There is a remarkable difference between two people when you speak to one who is burdened by debt and one who is debt-free. I have had many conversations on both sides of that equation and my experience says the difference is enormous. The obvious conclusion to me is that the cost of debt goes far, far beyond just the dollars and cents that have to be repaid. One fact alone proves that, money is the greatest source of marital dispute.

In this country, credit card debt rules. While all eyes are focused on the government’s national debt of more than $19 trillion dollars (and our attention should be on that enormous burden for future generations), people look past the fact that credit card debt is fast approaching the heights of 2008, just before the recession.

As of 2017, 38.1% of all households carry some credit card debt. Households with the lowest net worth (a net worth that is zero or negative) hold an average of $10,308 in credit card debt! The total outstanding U.S. consumer debt is $3.9 trillion. The total revolving debt is over one trillion dollars. For more details see Americans in Debt.

For many people, especially for the households with the least net worth, credit cards represent their safety net or emergency fund. But that is similar to having no safety net at all, or perhaps more accurately, having a safety net that is as dangerous as having no safety net at all. For those people, the safety net becomes a trap and their financial life and future is slowly and stressfully wiped out. Proverbs 22:7 teaches us hat:

Proverbs 22:7
7      The rich rule over the poor,
and the borrower is slave to the lender.

Should credit cards be used?

A credit card is a tool and like any other tool can be well-used or abused. The answer to the question depends on many factors and details that are very personal. Dave Ramsey, who teaches Financial Peace University, takes the simplest view. For him, the answer is a resounding “no.”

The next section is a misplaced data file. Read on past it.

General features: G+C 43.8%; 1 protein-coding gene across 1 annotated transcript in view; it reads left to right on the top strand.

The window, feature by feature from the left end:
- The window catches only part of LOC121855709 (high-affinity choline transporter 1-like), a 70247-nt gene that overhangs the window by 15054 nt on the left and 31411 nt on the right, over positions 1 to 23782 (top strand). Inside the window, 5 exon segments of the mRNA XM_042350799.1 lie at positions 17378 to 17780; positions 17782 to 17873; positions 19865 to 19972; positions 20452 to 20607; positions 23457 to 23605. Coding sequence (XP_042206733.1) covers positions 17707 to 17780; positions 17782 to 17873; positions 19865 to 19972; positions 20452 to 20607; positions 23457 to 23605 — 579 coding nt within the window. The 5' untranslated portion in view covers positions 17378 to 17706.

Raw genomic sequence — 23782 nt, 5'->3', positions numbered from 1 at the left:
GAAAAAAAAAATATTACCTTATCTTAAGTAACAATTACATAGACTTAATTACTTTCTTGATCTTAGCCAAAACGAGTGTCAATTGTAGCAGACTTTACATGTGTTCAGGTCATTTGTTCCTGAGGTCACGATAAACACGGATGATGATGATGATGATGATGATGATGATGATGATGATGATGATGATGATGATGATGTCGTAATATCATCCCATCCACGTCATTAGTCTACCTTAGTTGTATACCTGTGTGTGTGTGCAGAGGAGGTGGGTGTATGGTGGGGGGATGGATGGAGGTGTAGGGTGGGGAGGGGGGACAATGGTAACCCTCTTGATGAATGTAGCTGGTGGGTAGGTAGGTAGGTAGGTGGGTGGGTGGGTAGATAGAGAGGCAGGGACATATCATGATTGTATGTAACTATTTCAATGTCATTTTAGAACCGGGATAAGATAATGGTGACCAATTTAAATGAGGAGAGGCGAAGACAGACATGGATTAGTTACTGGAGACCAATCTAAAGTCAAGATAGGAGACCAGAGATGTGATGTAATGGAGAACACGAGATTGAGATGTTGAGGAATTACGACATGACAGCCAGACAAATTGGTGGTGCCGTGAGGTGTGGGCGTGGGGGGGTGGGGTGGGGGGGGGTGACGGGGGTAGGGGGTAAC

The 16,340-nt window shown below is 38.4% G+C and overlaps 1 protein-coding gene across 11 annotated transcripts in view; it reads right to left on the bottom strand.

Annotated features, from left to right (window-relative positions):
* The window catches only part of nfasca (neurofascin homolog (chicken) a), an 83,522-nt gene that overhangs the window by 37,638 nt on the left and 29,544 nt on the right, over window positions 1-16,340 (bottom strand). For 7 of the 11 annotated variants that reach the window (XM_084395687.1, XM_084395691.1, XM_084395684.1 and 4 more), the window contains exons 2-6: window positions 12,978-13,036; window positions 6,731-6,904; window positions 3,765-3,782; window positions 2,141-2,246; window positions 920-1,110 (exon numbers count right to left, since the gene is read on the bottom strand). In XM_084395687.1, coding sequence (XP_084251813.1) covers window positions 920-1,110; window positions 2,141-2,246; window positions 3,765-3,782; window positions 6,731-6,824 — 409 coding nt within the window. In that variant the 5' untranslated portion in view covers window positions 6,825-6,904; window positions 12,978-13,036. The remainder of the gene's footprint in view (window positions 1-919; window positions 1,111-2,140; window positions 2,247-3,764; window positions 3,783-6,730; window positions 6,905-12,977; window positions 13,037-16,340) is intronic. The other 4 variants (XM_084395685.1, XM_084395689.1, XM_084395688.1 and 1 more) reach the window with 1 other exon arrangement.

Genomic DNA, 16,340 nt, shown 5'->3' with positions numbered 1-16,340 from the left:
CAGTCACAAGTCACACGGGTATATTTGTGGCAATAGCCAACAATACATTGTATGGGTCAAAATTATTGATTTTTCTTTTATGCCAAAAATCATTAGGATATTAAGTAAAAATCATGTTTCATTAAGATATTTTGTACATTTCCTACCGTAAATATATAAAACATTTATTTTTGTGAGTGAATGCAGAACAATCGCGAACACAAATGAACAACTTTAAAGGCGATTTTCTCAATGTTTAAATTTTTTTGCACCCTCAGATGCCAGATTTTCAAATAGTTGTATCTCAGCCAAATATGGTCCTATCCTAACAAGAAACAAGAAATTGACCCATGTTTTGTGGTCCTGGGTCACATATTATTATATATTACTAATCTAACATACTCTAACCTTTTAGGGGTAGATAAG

For others, though, the answer is one of practicality. I am one of those. I have a credit card that is regularly used. It is also always paid – always! – before the due date. For those in a financial situation to be certain that the bill is ALWAYS paid on time, credit cards are merely practical.

But Dave Ramsey makes several points as he argues against credit cards, points that have merit. People who use credit cards often make unnecessary and self-indulgent purchases. I am guilty of that. Credit cards make impulse buying easy, whereas the envelope system and a tight budget makes impulse buying more difficult and far less likely. Not handling cash makes purchases easier, especially sizeable, budget-damaging purchases. Handling large numbers of bills makes the purchase feel a lot more significant and makes the money going out a lot more “real.” If you think that isn’t true of you, the credit card companies thank you for naivety. Citibank estimates that people with a credit card will buy 26% more than if they were paying cash.

Those who use credit cards as their safety net often discover that the ultra-high interest rates of credit card debt are financially unsafe and very unforgiving. A $500 house repair can quickly grow into a lingering $750 overall cost. A 20% interest rate causes debt to mount up quickly, and many credit cards have higher interest rates than that. The siren’s call to just make the minimum payment is the credit card companies’ call to generate profits as your budget bottoms out every month. If you have a $2,000 balance and an interest rate of 19.5 percent, you may be told you can pay only $75. What the credit card company isn’t telling you is that $32.50 of that $75 is pure interest, and only little more than half pays down principle.

In other words, before you buy, do the math. Be absolutely certain you can pay every month, in other words, be certain you have plenty of margin in your budget and that you have a very large emergency fund.

So, if you do plan on keeping a credit card, follow these rules:

  • Before making a credit card purchase, wait a few days.
  • During those days, pray about that purchase.
  • Use your credit card only for budgeted purchases.
  • Pay your balance in full every month without fail.

God’s Word has a lot of wisdom about the handling of your money and possessions. In all, God gave us over 2,300 verses of instruction and guidance. One solid bit of advice is Proverbs 22:3.

Proverbs 22:3
3      The prudent see danger and take refuge,
but the simple keep going and pay the penalty.

The choice is yours.

About the Author

John Campbell has retired from a 40-year legal practice as a trial attorney in Tampa. He has served in multiple volunteer roles at Idlewild Baptist Church in Lutz, Florida, where he met Jesus.  He began serving as the Executive Director of the Idlewild Foundation in 2016.  He has been married to the love of his life, Mona Puckett Campbell, since 1972.